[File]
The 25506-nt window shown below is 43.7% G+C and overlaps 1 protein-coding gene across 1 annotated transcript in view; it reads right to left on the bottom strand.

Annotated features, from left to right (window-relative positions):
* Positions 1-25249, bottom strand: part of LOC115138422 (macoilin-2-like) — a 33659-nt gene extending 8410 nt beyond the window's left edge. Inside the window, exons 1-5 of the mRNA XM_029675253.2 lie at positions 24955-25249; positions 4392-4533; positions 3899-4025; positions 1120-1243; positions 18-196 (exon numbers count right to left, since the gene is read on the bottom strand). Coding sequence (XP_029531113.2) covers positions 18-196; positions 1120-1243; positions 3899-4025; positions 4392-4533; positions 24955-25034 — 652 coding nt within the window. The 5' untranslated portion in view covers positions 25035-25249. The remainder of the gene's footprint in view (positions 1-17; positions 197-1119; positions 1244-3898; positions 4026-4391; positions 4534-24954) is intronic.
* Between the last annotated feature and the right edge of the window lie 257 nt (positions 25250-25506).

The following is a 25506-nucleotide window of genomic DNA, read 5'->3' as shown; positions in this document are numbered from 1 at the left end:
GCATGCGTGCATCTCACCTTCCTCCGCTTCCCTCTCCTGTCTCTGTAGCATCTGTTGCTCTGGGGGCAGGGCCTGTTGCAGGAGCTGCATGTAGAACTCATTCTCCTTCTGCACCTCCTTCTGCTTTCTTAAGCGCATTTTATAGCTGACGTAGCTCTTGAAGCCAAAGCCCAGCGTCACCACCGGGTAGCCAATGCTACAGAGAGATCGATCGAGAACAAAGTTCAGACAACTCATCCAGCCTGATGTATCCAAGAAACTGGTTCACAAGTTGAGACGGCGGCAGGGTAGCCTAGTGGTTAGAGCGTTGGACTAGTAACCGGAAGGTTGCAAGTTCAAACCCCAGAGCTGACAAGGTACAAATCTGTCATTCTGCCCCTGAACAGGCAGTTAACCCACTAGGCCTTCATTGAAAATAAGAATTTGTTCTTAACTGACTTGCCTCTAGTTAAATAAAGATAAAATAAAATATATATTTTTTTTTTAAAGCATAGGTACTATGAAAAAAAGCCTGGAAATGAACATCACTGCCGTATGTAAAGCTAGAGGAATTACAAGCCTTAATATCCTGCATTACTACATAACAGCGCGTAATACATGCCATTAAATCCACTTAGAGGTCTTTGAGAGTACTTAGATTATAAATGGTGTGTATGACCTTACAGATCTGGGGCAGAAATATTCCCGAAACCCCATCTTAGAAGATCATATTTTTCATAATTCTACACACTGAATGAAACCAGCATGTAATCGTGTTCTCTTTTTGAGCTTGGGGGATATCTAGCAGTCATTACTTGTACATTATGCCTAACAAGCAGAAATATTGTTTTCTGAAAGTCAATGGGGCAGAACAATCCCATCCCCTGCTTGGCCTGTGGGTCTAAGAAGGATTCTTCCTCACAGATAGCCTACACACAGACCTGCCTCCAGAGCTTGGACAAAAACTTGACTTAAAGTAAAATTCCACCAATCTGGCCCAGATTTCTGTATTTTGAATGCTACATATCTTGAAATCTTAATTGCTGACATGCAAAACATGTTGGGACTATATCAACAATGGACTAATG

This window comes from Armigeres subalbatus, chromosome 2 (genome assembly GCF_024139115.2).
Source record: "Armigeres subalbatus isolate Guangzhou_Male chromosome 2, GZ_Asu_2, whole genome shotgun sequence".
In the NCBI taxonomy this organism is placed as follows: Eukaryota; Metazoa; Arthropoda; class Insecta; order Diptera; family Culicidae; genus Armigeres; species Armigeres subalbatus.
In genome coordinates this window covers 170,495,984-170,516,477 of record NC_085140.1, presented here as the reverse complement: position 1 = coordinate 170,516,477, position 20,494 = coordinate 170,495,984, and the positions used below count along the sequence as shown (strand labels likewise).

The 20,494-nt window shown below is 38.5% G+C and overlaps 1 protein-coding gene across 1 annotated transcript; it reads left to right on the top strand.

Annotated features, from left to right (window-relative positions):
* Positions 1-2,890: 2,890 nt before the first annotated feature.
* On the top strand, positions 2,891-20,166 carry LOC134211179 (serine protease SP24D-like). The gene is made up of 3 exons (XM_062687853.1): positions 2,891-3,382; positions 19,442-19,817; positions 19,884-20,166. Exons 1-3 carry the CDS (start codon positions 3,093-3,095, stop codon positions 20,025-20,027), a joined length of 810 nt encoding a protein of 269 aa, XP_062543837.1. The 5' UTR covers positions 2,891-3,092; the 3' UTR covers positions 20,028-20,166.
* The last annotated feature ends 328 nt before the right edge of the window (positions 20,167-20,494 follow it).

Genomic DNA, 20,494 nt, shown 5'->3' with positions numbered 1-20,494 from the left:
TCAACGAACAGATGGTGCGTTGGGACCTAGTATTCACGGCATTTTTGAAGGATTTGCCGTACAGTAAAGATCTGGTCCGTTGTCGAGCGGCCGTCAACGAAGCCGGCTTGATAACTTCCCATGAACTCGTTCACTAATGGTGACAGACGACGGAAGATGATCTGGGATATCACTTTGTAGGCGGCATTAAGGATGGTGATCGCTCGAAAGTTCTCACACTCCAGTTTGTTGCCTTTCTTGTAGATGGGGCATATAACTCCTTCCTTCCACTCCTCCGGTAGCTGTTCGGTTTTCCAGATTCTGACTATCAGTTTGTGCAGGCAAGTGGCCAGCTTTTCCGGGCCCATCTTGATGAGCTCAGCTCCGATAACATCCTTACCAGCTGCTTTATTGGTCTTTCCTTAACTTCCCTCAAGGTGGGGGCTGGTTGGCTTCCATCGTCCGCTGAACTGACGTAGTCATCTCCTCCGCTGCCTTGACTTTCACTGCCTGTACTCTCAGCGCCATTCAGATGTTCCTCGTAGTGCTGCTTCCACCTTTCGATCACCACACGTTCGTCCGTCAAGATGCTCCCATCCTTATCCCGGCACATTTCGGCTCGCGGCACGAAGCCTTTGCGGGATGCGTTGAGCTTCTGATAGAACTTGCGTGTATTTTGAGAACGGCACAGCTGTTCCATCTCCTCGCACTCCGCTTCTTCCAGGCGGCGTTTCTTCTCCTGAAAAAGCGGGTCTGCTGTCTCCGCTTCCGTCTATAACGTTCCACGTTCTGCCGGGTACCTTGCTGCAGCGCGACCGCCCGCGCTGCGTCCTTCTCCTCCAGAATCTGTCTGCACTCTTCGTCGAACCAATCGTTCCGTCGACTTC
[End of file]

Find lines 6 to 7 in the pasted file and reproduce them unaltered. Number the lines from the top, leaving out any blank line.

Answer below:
GCATGCGTGCATCTCACCTTCCTCCGCTTCCCTCTCCTGTCTCTGTAGCATCTGTTGCTCTGGGGGCAGGGCCTGTTGCAGGAGCTGCATGTAGAACTCATTCTCCTTCTGCACCTCCTTCTGCTTTCTTAAGCGCATTTTATAGCTGACGTAGCTCTTGAAGCCAAAGCCCAGCGTCACCACCGGGTAGCCAATGCTACAGAGAGATCGATCGAGAACAAAGTTCAGACAACTCATCCAGCCTGATGTATCCAAGAAACTGGTTCACAAGTTGAGACGGCGGCAGGGTAGCCTAGTGGTTAGAGCGTTGGACTAGTAACCGGAAGGTTGCAAGTTCAAACCCCAGAGCTGACAAGGTACAAATCTGTCATTCTGCCCCTGAACAGGCAGTTAACCCACTAGGCCTTCATTGAAAATAAGAATTTGTTCTTAACTGACTTGCCTCTAGTTAAATAAAGATAAAATAAAATATATATTTTTTTTTTAAAGCATAGGTACTATGAAAAAAAGCCTGGAAATGAACATCACTGCCGTATGTAAAGCTAGAGGAATTACAAGCCTTAATATCCTGCATTACTACATAACAGCGCGTAATACATGCCATTAAATCCACTTAGAGGTCTTTGAGAGTACTTAGATTATAAATGGTGTGTATGACCTTACAGATCTGGGGCAGAAATATTCCCGAAACCCCATCTTAGAAGATCATATTTTTCATAATTCTACACACTGAATGAAACCAGCATGTAATCGTGTTCTCTTTTTGAGCTTGGGGGATATCTAGCAGTCATTACTTGTACATTATGCCTAACAAGCAGAAATATTGTTTTCTGAAAGTCAATGGGGCAGAACAATCCCATCCCCTGCTTGGCCTGTGGGTCTAAGAAGGATTCTTCCTCACAGATAGCCTACACACAGACCTGCCTCCAGAGCTTGGACAAAAACTTGACTTAAAGTAAAATTCCACCAATCTGGCCCAGATTTCTGTATTTTGAATGCTACATATCTTGAAATCTTAATTGCTGACATGCAAAACATGTTGGGACTATATCAACAATGGACTAATG

This window comes from Armigeres subalbatus, chromosome 2 (genome assembly GCF_024139115.2).